In the other line of cases, the injury's cause, whether it be a negligent representation or a failure to warn, is determinative of coverage. Thus, courts have held that, where a negligent sale occurred on the insured's premises, a resulting off-premises injury was covered by a Premises Hazard clause. Farm Bureau Mutual Insurance Company of Arkansas, Inc. v. Lyon (1975), 258 Ark. 802, 528 S.W.2d 932; Atkins v. Hartford Accident & Indemnity Company (1967), 7 Mich. App. 414, 151 N.W.2d 846. Where a negligent representation was made in order to induce action, the operation was held to be not completed until the representation was acted upon. Reed Roller Bit Co. v. Pacific Employers Ins. Co., 198 F.2d 1 (5th Cir.1952). A later court treated a negligent misrepresentation as a new operation, separate, complete and distinct from the original operation. Waterman Steamship Corporation v. Snow, 222 F. Supp. 892 (D.Or. 1963).

In this second line of cases, negligence is treated as part of the general risk of doing business, rather than as part of a sale or service. Cooling v. United States Fidelity and Guaranty Company (1972), La. App., 269 So. 2d 294. Courts have refused to exclude from general premises coverage a negligent representation or a failure to warn unless a specific exclusion is set forth in the policy. Waterman, supra, 222 F. Supp. 892; Cooling, supra, 269 So. 2d 294.

Other courts have interpreted a Products Hazard clause as applying only to operations involving products sold or handled by the insured. Such a clause has been held not applicable to operations involving only services. Insurance Company of North America v. Electronic Purification Company (1967), 67 Cal. 2d 679, 63 Cal. Rptr. 382, 433 P.2d 174; Gehrlein Tire Company v. American Employers Insurance Company, 243 F. Supp. 577 (W.D.Pa. 1964).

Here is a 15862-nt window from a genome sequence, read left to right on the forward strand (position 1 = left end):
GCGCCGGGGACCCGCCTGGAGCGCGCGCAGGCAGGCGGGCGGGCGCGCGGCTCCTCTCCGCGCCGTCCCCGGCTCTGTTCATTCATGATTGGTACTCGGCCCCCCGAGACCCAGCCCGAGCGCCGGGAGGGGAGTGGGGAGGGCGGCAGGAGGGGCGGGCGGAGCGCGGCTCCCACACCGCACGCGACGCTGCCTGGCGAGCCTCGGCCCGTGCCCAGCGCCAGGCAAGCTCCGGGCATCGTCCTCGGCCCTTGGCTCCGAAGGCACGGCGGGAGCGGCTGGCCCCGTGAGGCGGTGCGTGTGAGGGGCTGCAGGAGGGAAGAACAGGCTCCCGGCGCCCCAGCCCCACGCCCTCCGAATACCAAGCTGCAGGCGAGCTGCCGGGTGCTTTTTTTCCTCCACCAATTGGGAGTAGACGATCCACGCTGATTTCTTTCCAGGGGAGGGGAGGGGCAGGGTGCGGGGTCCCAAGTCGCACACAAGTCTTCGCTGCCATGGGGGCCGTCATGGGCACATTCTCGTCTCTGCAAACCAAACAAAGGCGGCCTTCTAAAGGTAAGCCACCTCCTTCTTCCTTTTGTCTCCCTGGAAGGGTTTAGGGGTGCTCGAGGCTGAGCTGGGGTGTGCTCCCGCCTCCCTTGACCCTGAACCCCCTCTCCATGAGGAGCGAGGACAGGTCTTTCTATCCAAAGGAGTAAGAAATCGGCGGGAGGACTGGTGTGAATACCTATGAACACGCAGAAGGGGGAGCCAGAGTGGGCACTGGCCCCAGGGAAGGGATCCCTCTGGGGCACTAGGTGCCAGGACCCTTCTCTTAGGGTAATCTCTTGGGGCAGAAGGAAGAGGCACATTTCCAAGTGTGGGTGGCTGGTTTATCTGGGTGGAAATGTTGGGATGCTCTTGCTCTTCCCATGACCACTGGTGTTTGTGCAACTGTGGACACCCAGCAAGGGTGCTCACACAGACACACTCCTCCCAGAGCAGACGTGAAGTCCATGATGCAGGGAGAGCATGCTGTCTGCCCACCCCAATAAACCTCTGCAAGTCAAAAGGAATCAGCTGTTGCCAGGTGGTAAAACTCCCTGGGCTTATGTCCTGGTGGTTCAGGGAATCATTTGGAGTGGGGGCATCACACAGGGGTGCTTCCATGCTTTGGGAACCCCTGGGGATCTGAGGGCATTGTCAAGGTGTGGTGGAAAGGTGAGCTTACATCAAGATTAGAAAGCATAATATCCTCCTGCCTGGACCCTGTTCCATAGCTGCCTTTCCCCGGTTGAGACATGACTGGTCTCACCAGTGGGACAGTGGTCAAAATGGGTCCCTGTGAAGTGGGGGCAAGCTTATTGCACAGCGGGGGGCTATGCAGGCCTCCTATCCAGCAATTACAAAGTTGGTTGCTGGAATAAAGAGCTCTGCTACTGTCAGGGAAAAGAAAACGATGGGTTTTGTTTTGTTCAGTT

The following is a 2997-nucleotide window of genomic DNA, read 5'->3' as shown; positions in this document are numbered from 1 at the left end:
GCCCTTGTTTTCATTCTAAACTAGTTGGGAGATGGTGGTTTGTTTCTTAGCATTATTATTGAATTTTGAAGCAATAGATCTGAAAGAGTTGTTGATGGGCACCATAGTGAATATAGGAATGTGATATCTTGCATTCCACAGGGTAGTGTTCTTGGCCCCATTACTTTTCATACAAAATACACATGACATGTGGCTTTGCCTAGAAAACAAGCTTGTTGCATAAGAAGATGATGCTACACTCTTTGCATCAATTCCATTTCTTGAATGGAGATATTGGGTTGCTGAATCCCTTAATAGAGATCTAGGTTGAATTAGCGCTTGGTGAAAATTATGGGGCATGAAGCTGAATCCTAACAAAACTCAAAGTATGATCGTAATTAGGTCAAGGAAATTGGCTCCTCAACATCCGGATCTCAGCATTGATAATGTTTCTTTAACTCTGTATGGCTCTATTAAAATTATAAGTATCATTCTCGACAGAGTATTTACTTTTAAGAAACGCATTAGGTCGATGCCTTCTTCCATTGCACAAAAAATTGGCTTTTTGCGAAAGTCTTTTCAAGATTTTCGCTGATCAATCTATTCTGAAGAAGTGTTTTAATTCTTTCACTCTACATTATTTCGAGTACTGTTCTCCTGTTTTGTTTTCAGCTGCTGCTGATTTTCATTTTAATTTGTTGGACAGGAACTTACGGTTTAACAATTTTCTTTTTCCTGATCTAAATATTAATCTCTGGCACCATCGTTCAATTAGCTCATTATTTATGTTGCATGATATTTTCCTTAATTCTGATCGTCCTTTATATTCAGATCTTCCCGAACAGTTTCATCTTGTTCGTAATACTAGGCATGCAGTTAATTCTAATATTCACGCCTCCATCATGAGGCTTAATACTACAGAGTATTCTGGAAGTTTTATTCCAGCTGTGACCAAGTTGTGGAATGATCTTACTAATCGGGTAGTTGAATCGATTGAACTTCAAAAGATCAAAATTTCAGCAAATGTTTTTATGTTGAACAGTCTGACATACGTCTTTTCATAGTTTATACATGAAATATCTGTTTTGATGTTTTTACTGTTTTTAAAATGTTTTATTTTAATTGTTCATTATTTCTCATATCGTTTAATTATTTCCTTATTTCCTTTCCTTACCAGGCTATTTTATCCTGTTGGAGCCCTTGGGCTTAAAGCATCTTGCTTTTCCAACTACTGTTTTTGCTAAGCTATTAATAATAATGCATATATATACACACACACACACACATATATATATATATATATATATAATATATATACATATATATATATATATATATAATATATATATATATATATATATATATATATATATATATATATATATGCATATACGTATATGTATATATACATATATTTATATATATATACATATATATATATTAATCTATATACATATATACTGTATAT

*516 II. Coverage of Completed Operations

Products Hazard insurance, which includes completed operations, is contained in many liability policies, either as an exclusion or as a separate coverage. Appleman noted the difference between ordinary liability insurance (Premises Hazard coverage) and products liability:

"An injury or a loss may result while an activity is in progress, and prior to the completion thereof, either as the result of an act of negligence or an omission. That is what is embraced within the ordinary liability aspect of a public liability policy. But if the operation has been completed, and liability results thereafter either by reason of a defect in merchandise or improper workmanship, that is called `products liability' or `completed operations', the protection of which can be purchased for a premium. Neither type of coverage is intended to supplant the other, nor would the premiums charged be adequate for that purpose." Appleman, Insurance Law and Practice, Volume 7A, ยง 4508, p. 98.